Abstract

The most troublesome clinical complication that can afflict hemophilia A patients who receive factor VIII (FVIII) infusions as replacement therapy is the development of an anti-FVIII immune response, in which antibodies bind to functionally important FVIII surfaces, thereby blocking the pro-coagulant function of this important plasma protein cofactor. These antibodies, commonly referred to as “FVIII inhibitors”, bind primarily to the FVIII A2 and C2 domains and to the C-terminal region of the C1 domain, and inhibitors mapping to other regions have also been seen. There are multiple epitopes on the FVIII C2 domain, reflecting both its immunogenicity/antigenicity and its diverse roles in mediating interactions between FVIII and other molecules. For example, the C2 domain is essential for binding of FVIII to its carrier protein von Willebrand factor (VWF). Proteolytic activation to FVIIIa causes its release from VWF and subsequent binding to negatively charged membrane surfaces, e.g. on activated platelets, whereupon a region that overlaps the VWF binding site contacts the membrane. The C2 domain also interacts with thrombin and factor Xa, which both can activate FVIII. To better understand the basis for FVIII inhibition, and to better delineate functionally important FVIII surfaces, a panel of 56 murine anti-C2 monoclonal antibodies was generated. Competition ELISAs and functional assays were used to classify the antibodies into five groups corresponding to distinct regions on the C2 surface, which comprised a larger number of distinct epitopes (

Meeks et al.,
Blood
110
,
4234
–42,
2007
). The present study is a high-resolution mapping of the epitopes recognized by six representative antibodies (2-77, 2-117, 3D12, 3E6, I109 and I54) using surface plasmon resonance (SPR). Each antibody was immobilized covalently via amine coupling to a CM5 chip or was captured by a rat anti-mouse IgG attached covalently to a CM5 chip. Referring to the FVIII C2 domain crystal structure (
Pratt et al.,
Nature
402
,
439
–42,
1999
), surface-exposed amino acids were selected for mutagenesis using the Stratagene Quik-Change system, and C2 constructs with single substitutions to alanine or amino acids that were structurally similar to the wild-type residues were generated. Forty-five of these proteins were expressed in E. coli and purified; their purity and structural integrity were confirmed by SDS-PAGE and Western blot analysis. The on- and off-rates for binding of these proteins to the six monoclonal antibodies were determined using a Biacore T100 instrument. Mutations that affected binding significantly were analyzed by measuring association and dissociation constants over a temperature gradient (10–40°C), yielding estimates of changes in antibody-binding energy (ΔΔGº) of these mutant proteins compared to wild-type C2. Van’t Hoff analysis was carried out to determine the relative contributions of enthalpy and entropy to the binding energies. Interestingly, C2 binding to each antibody was abrogated by 1–5 of the 45 amino acid substitutions tested. Each of these C2 mutants bound to other antibodies with affinities similar to that of wild-type C2, indicating that this was not an artifact due to protein misfolding. The following substitutions resulted in little or no binding, as evidenced by a completely abated signal (very low Rmax compared to the wild-type C2 protein): L2273A (2-77, 2-117), R2220A (3D12, I109), Q2231A (I54) and T2272A (I109). Additional mutant proteins with reduced binding to inhibitor(s) displayed markedly higher dissociation constants and sometimes less pronounced differences in association constants compared to wild-type C2. Although several FVIII residues contributed to more than one epitope, each antibody had a unique epitope map profile. Our results suggest that a limited number of amino acid substitutions could produce a modified FVIII protein capable of eluding immunodominant inhibitors. This approach could eventually find clinical application as a novel strategy to achieve hemostasis in patients with an established FVIII inhibitor.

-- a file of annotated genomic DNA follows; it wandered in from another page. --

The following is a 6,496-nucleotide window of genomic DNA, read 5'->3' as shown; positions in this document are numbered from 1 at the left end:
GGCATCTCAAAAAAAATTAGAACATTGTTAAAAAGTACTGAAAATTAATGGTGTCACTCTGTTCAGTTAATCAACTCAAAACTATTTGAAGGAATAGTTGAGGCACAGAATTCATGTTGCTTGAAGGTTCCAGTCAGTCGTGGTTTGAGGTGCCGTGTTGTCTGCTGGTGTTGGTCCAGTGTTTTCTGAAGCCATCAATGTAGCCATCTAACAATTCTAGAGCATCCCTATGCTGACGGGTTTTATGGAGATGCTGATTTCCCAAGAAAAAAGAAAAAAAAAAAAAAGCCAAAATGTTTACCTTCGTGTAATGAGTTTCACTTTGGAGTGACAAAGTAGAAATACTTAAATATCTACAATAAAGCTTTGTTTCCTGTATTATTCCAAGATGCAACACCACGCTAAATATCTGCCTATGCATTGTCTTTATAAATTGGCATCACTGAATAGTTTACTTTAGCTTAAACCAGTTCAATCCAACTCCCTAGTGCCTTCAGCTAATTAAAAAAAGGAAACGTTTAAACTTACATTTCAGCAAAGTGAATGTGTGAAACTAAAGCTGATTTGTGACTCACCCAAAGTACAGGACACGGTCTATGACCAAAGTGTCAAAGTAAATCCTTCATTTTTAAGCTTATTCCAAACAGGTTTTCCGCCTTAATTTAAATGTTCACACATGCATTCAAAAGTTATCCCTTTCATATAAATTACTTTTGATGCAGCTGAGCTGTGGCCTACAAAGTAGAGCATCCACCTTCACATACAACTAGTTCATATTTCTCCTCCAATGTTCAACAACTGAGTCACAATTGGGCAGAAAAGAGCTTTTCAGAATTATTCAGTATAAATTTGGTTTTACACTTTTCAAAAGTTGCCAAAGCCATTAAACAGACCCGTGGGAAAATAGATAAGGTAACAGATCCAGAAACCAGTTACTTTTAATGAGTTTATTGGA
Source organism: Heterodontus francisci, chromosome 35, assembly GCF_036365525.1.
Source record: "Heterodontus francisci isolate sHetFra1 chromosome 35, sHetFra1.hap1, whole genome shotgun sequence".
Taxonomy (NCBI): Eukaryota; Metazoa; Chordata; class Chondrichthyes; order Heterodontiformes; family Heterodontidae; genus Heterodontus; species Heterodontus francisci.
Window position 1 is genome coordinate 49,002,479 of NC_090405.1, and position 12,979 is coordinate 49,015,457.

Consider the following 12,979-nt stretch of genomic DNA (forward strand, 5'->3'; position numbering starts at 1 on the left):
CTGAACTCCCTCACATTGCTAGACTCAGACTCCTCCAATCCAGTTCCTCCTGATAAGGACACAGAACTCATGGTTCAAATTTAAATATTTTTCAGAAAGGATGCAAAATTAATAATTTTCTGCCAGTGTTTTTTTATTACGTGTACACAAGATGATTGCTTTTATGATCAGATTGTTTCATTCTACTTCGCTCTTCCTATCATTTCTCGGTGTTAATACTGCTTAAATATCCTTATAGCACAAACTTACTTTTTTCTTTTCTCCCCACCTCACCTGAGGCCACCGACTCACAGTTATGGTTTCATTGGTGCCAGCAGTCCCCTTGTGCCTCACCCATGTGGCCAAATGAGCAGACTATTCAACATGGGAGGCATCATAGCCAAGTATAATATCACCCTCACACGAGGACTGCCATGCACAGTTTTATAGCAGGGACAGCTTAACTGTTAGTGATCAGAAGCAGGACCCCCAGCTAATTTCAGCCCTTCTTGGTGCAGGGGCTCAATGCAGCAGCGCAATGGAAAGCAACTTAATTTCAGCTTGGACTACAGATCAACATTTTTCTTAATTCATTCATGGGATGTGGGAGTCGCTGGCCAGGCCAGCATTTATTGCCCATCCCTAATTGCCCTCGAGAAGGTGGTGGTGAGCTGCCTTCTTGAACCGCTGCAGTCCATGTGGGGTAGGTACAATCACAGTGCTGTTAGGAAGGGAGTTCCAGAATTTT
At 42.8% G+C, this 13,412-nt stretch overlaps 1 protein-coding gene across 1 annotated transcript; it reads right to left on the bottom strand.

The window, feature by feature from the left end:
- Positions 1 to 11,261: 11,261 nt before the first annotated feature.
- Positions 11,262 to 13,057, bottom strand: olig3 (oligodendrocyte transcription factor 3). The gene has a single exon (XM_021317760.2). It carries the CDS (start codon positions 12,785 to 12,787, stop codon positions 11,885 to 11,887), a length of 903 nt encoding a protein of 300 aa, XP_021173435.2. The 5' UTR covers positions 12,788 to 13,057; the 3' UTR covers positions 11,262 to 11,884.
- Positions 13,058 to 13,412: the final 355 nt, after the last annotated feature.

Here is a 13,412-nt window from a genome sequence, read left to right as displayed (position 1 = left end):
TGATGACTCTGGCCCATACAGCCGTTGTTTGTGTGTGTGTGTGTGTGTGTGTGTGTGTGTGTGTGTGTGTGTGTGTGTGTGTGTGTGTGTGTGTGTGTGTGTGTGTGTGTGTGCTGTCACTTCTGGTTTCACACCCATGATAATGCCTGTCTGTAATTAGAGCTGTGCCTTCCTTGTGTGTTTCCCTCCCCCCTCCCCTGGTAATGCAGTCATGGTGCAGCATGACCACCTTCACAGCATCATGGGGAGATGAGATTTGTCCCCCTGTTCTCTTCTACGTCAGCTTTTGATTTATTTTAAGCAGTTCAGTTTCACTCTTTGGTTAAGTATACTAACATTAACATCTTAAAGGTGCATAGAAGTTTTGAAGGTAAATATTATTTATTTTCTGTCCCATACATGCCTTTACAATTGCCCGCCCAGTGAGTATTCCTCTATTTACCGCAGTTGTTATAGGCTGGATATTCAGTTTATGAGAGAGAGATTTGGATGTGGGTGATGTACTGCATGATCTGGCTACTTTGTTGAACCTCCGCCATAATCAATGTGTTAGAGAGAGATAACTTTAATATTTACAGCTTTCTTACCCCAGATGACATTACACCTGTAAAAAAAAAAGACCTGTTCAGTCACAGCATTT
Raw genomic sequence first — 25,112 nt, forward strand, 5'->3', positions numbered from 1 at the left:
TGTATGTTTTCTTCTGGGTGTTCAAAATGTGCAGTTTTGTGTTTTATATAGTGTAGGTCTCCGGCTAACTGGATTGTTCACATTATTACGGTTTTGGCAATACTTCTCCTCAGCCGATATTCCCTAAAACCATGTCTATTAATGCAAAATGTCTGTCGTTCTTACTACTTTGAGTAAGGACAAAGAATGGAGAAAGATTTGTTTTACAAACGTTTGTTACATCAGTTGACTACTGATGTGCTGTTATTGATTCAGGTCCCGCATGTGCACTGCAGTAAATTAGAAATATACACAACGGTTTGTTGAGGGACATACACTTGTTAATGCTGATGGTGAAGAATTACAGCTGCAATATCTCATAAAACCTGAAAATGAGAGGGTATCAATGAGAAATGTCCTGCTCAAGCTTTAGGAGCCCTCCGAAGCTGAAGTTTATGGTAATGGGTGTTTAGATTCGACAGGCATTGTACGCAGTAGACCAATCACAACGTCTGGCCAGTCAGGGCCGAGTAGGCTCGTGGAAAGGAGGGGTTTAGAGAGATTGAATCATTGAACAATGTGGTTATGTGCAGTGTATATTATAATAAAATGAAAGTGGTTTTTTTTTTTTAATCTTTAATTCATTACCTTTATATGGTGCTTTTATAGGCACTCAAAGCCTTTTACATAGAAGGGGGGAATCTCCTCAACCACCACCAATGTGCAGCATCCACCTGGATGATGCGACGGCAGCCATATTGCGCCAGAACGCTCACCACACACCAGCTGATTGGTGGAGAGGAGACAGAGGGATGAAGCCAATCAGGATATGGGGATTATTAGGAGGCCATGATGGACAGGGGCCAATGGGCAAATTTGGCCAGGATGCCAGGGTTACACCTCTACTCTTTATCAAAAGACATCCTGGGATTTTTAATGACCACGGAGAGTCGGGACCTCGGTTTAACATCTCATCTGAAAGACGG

Disclosures: Schuman:GE Health Sciences: Employment.

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